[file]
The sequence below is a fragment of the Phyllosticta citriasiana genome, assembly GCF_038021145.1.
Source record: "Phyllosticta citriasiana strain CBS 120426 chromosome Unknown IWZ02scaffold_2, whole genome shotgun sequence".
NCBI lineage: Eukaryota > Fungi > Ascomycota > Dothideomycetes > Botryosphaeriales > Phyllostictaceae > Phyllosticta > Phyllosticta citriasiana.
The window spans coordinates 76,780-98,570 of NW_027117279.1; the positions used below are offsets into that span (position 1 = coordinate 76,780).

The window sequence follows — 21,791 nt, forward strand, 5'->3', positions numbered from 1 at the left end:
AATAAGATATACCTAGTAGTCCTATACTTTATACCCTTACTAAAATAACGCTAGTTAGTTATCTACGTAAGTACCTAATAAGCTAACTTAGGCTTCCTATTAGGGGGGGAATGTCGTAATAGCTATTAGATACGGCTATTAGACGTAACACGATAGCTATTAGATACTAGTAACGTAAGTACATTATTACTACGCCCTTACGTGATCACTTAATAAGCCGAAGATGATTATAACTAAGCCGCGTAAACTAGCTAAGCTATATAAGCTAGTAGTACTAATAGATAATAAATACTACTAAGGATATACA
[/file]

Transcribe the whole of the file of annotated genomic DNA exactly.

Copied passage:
The sequence below is a fragment of the Phyllosticta citriasiana genome, assembly GCF_038021145.1.
Source record: "Phyllosticta citriasiana strain CBS 120426 chromosome Unknown IWZ02scaffold_2, whole genome shotgun sequence".
NCBI lineage: Eukaryota > Fungi > Ascomycota > Dothideomycetes > Botryosphaeriales > Phyllostictaceae > Phyllosticta > Phyllosticta citriasiana.
The window spans coordinates 76,780-98,570 of NW_027117279.1; the positions used below are offsets into that span (position 1 = coordinate 76,780).

The window sequence follows — 21,791 nt, forward strand, 5'->3', positions numbered from 1 at the left end:
AATAAGATATACCTAGTAGTCCTATACTTTATACCCTTACTAAAATAACGCTAGTTAGTTATCTACGTAAGTACCTAATAAGCTAACTTAGGCTTCCTATTAGGGGGGGAATGTCGTAATAGCTATTAGATACGGCTATTAGACGTAACACGATAGCTATTAGATACTAGTAACGTAAGTACATTATTACTACGCCCTTACGTGATCACTTAATAAGCCGAAGATGATTATAACTAAGCCGCGTAAACTAGCTAAGCTATATAAGCTAGTAGTACTAATAGATAATAAATACTACTAAGGATATACA